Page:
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Did Foreign Coach Fail Team Russia?

Published: July 4, 2014 (Issue # 1818)



  • The early termination of Capello's contract, which expires in 2018, would cost the Russian Football Federation millions.
    Photo: Ivan Sekretarev / AP

In their search for a scapegoat for Team Russia's dismal performance at the World Cup, Russian football fans have focused on two lines in coach Fabio Capello's resume: nationality and salary requirements.

Capello, 68, is an experienced Italian club team coach, but has had a patchy track record with national teams. He is also the highest paid of all trainers at the World Cup.

The coaches of 15 of the 32 teams playing in the World Cup are not citizens of the nations they are representing. The trainers of six of the remaining eight squads vying for the World Cup title — including Brazil, Germany, Argentina and the Netherlands — were born in the countries they are coaching.

While a variety of factors can influence a squad's performance at the World Cup, in the current tournament, having a native coach appears to contribute to a team's success. This factor, according to Russian football analysts, is even more crucial for Team Russia.

"Russia has its particularities," Yevgeny Lovchev, a Soviet footballer who played in the 1970 World Cup and the 1972 Munich Olympic Games, told The St. Petersburg Times. "Russians have a different mentality. They are not like Europeans. We understand which buttons to press and how people will respond. Foreigners cannot grasp this."

After the Russian men's national hockey team was humiliated on home ice at the Sochi Olympic Games in February, coach Zinetula Bilyaletdinov was sacked. While other national hockey federations — including those of Latvia and Belarus — resorted to foreign coaching expertise long ago, the president of the Russian Hockey Federation insisted that the team's next coach would definitely be homegrown.

But while the issue of foreign hockey coaches is problematic in Russia, there have been internationals among the football squad's training staff for nearly a decade. Dutch nationals Guus Hiddink and Dick Advocaat headed Team Russia before Capello.

Unlike hockey, football is not considered innate to Russia, despite the sport's long history in the country, insiders said. The rainfall of petrodollars over the past decade has led to a shift of mentality, boosting the belief that it is more effective to buy advanced technologies from abroad than develop them at home. The world's best football trainers — much like kitchen appliances or leather shoes — come from Europe, and the hiring of Capello is just another example of Russia buying a shiny object from abroad, they said.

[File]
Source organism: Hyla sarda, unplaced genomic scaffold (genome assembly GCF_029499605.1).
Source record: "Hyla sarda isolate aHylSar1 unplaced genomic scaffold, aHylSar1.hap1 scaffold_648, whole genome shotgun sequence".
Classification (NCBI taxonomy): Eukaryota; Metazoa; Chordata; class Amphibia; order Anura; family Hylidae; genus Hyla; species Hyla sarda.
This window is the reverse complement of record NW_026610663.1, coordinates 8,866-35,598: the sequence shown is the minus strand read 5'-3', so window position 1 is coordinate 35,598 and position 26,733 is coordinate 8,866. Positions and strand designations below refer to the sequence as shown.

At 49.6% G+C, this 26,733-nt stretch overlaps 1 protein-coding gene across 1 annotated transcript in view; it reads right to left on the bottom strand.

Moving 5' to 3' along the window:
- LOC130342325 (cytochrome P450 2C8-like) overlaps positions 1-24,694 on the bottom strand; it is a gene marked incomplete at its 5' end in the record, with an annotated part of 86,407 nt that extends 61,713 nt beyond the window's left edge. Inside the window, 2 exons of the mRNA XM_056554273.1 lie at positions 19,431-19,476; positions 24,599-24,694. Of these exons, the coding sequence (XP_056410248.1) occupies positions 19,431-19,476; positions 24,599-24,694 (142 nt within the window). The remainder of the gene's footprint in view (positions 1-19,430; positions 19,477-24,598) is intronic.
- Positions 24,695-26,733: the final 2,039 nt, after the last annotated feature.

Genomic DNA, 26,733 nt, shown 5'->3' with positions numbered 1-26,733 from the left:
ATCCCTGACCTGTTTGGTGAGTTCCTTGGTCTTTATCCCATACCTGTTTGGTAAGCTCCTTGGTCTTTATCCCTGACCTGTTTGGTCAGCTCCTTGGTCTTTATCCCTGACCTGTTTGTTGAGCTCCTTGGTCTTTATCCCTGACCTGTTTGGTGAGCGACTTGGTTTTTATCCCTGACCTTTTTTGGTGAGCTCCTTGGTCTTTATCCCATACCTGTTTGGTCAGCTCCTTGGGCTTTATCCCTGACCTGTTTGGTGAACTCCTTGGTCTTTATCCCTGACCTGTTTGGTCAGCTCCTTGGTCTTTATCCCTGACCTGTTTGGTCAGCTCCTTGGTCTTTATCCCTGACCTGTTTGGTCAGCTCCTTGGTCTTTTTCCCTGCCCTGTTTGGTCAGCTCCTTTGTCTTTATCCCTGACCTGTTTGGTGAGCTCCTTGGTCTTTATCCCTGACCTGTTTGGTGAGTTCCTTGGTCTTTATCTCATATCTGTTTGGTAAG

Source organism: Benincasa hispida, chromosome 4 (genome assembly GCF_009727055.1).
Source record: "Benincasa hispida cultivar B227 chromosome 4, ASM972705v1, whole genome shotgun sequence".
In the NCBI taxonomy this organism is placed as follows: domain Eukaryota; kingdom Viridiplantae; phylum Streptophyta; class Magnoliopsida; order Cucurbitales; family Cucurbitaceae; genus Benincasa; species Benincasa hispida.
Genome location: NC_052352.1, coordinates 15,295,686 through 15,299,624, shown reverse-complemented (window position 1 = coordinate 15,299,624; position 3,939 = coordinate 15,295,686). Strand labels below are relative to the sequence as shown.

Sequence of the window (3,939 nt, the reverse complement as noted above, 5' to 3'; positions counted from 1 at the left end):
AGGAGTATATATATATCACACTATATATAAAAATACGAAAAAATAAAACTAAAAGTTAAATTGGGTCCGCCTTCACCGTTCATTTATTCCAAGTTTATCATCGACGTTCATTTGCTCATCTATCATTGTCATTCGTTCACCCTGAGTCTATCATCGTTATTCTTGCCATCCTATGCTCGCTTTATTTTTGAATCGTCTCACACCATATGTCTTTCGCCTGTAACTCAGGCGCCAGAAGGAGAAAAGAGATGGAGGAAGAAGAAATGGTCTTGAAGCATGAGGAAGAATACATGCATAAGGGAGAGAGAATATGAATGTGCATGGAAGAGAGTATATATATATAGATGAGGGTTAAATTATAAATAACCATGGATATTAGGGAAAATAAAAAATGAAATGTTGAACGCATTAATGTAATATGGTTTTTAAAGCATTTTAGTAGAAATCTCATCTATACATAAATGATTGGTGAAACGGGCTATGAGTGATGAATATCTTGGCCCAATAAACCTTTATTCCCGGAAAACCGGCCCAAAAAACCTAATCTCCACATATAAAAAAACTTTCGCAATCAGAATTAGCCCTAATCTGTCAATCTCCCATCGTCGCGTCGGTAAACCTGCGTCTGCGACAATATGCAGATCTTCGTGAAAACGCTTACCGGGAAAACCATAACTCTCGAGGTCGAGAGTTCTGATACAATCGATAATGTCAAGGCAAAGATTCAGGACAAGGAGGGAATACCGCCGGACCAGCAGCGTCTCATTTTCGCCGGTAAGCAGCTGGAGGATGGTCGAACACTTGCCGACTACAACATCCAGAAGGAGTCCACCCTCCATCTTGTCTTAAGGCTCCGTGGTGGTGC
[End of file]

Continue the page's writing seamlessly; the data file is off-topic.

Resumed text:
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ALL ABOUT TOWN

Monday, Oct. 20


Amateur pictures from World War I are on display for only one more day at Rosphoto’s exhibition “On Both Sides,” chronicling the conflict through the eyes of observers on both sides of the trenches. The price of entrance to the exhibition is 100 rubles ($2.50).



Tuesday, Oct. 21


The Environment, Health and Safety Committee of AmCham convenes this morning at 9 a.m. in the organization’s office.


Take the chance to pick the brains of Dmitry V. Krivenok, the deputy director of the Economic Development Agency of the Leningrad region, and Mikhail D. Sergeev, the head of the Investment Projects Department, during the meeting with them this morning hosted by SPIBA. RSVP for the event by emailing office@spiba.ru before Oct. 17 if you wish to attend.


Improve your English at Interactive English, the British Book Center’s series of lessons on vocabulary and grammar in an informal atmosphere. Starting at 6 p.m., each month draws attention to different topics in English, with the topic for this month’s lessons being “visual arts.”



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